The issue of cost becomes even more important in the delivery of therapy. In our two-pronged approach, therapy in secondary care was delivered by psychology graduates (typical monthly salary of $200 per month), and by carers using a culturally adapted CBT based self-help manual developed locally. No financial help was provided to the carers. We believe it is not just the development or adaptation of intervention that is important; it should also be deliverable by existing mechanisms. This leads to our second concern, “how practical it is to create a new workforce in a low-income country - of lay therapists?”. This lack of understanding of the ground realities has possibly resulted in a minimum change in health settings in LAMICs. For example, to the best of our knowledge The Healthy Thinking Program (7) contrary to the initial hope is currently not being practiced in mainstream health care in any part of Pakistan. There is a need for researchers in this area to consider the local resources. Otherwise, there is a risk that the highly funded programs will not produce evidence that can address the treatment gap. We, therefore, believe the paper best describes a strategy that is not consistent with the current methods of culturally adapting therapy, and is too costly to be replicated in LAMICs”.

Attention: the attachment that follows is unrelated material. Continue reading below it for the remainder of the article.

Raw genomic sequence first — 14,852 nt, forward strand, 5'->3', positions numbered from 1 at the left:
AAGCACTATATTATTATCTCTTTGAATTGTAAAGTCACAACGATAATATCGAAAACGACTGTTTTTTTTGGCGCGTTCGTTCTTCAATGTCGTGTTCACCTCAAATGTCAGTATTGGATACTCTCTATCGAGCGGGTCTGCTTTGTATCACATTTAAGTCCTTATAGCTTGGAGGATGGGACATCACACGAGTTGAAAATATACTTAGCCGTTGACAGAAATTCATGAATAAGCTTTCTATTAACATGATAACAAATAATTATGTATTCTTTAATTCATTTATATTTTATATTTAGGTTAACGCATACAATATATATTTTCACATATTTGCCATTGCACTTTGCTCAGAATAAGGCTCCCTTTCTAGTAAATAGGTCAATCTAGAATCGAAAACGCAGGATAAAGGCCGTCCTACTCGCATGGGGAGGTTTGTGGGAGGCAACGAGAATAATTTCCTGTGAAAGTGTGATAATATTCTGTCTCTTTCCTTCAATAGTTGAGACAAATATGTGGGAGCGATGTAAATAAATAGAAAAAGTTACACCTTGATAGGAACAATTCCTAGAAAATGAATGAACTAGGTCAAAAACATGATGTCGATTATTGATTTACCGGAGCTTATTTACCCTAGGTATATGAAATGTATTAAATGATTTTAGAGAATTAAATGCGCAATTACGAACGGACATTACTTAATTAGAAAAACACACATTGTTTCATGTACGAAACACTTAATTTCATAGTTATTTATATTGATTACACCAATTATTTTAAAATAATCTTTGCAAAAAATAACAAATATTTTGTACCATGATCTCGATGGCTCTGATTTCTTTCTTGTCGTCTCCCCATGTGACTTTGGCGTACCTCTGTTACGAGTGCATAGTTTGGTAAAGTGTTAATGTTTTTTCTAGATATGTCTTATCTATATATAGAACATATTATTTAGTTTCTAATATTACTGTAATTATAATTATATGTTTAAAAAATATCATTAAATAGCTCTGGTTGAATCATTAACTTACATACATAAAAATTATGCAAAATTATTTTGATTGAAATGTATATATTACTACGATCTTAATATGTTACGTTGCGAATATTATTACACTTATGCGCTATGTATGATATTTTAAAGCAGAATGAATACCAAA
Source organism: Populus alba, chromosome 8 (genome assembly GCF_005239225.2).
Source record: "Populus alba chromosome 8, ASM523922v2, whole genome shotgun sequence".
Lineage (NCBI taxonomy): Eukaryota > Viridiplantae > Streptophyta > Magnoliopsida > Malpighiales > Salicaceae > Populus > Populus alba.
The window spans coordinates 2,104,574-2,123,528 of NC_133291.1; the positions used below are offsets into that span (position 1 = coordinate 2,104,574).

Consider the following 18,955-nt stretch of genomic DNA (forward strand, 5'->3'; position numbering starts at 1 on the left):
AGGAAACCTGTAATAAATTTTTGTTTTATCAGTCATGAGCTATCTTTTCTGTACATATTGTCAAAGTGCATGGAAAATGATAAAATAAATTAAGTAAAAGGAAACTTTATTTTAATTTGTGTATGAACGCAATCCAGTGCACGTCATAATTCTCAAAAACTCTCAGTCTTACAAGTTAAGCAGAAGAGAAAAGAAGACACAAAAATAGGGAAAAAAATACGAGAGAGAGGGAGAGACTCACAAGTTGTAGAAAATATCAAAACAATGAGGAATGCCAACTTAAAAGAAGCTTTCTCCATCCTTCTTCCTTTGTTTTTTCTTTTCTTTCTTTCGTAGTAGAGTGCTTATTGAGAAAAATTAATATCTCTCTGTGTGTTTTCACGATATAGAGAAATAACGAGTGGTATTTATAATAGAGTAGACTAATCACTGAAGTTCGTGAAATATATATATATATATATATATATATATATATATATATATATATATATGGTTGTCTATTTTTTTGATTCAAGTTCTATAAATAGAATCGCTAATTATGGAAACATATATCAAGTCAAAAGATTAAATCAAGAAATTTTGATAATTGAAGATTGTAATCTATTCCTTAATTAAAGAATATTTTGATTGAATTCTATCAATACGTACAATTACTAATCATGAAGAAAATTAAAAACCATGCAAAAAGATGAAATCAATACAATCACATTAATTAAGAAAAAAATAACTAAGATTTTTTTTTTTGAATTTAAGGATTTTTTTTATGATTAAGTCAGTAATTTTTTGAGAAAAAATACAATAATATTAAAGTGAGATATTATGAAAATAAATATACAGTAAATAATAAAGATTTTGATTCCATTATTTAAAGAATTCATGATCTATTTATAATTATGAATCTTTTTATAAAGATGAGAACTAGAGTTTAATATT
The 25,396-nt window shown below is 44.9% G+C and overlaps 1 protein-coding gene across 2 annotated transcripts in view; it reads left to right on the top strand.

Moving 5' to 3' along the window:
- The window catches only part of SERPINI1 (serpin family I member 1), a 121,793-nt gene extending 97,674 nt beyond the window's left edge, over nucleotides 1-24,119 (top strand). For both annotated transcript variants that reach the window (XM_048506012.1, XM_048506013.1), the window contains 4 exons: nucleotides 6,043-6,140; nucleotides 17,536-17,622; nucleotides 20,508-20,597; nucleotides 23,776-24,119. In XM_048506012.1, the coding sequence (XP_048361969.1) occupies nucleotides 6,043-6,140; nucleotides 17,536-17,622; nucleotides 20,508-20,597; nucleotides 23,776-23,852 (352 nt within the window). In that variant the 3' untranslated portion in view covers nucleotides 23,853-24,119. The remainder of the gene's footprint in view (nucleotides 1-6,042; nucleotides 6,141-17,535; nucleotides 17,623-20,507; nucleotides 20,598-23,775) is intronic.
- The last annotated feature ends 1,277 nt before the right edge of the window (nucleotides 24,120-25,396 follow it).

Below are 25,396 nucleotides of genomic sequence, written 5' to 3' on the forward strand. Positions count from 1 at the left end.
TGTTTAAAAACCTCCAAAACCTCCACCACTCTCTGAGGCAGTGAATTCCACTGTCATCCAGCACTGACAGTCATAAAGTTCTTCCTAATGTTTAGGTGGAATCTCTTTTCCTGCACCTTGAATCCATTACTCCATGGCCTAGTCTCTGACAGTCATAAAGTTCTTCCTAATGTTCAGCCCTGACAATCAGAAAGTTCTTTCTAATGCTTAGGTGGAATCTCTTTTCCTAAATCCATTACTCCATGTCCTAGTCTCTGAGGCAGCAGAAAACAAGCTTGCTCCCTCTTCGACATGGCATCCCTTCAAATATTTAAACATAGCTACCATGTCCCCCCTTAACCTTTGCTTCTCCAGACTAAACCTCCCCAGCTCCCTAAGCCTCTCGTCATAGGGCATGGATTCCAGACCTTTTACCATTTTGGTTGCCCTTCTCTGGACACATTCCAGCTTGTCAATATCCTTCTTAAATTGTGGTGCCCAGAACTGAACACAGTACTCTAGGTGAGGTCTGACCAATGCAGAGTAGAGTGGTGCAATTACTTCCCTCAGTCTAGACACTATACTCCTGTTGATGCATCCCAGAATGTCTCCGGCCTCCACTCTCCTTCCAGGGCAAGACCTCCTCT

Declaration of interest

Authors have published on culturally adapted interventions from Pakistan and England

References

1. Chowdhary N, Anand A, Dimidjian S, Shinde S, Weobong B, Balaji M, et al. The Healthy Activity Program lay counsellor delivered treatment for severe depression in India: systematic development and randomised evaluation. Br J Psychiatry. 2015 Oct 22;bjp.bp.114.161075.

2. Naeem F, Phiri P, Munshi T, Rathod S, Ayub M, Gobbi M, et al. Using cognitive behaviour therapy with South Asian Muslims: Findings from the culturally sensitive CBT project. Int Rev Psychiatry Abingdon Engl. 2015;27(3):233–46.

3. Rathod S, Phiri P, Harris S, Underwood C, Thagadur M, Padmanabi U, et al. Cognitive behaviour therapy for psychosis can be adapted for minority ethnic groups: A randomised controlled trial. Schizophr Res. 2013 Feb;143(2–3):319–26.

4. Naeem F, Gul M, Irfan M, Munshi T, Asif A, Rashid S, et al. Brief Culturally adapted CBT (CaCBT) for depression: A randomized controlled trial from Pakistan. J Affect Disord. 2015 May 15;177:101–7.

5. Naeem F, Saeed S, Irfan M, Kiran T, Mehmood N, Gul M, et al. Brief culturally adapted CBT for psychosis (CaCBTp): A randomized controlled trial from a low income country. Schizophr Res [Internet]. 2015 [cited 2015 Apr 6];0(0). Available from: http://www.schres-journal.com/article/S0920996415001206/abstract

6. Naeem F, Sarhandi I, Gul M, Khalid M, Aslam M, Anbrin A, et al. A multicentre randomised controlled trial of a carer supervised culturally adapted CBT (CaCBT) based self-help for depression in Pakistan. J Affect Disord. 2014 Mar;156:224–7.

7. Rahman A, Malik A, Sikander S, Roberts C, Creed F. Cognitive behaviour therapy-based intervention by community health workers for mothers with depression and their infants in rural Pakistan: a cluster-randomised controlled trial. Lancet. 2008 Sep 13;372(9642):902–9.

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Conflict of interest: Authors have culturally adapted and tested CBT for similar population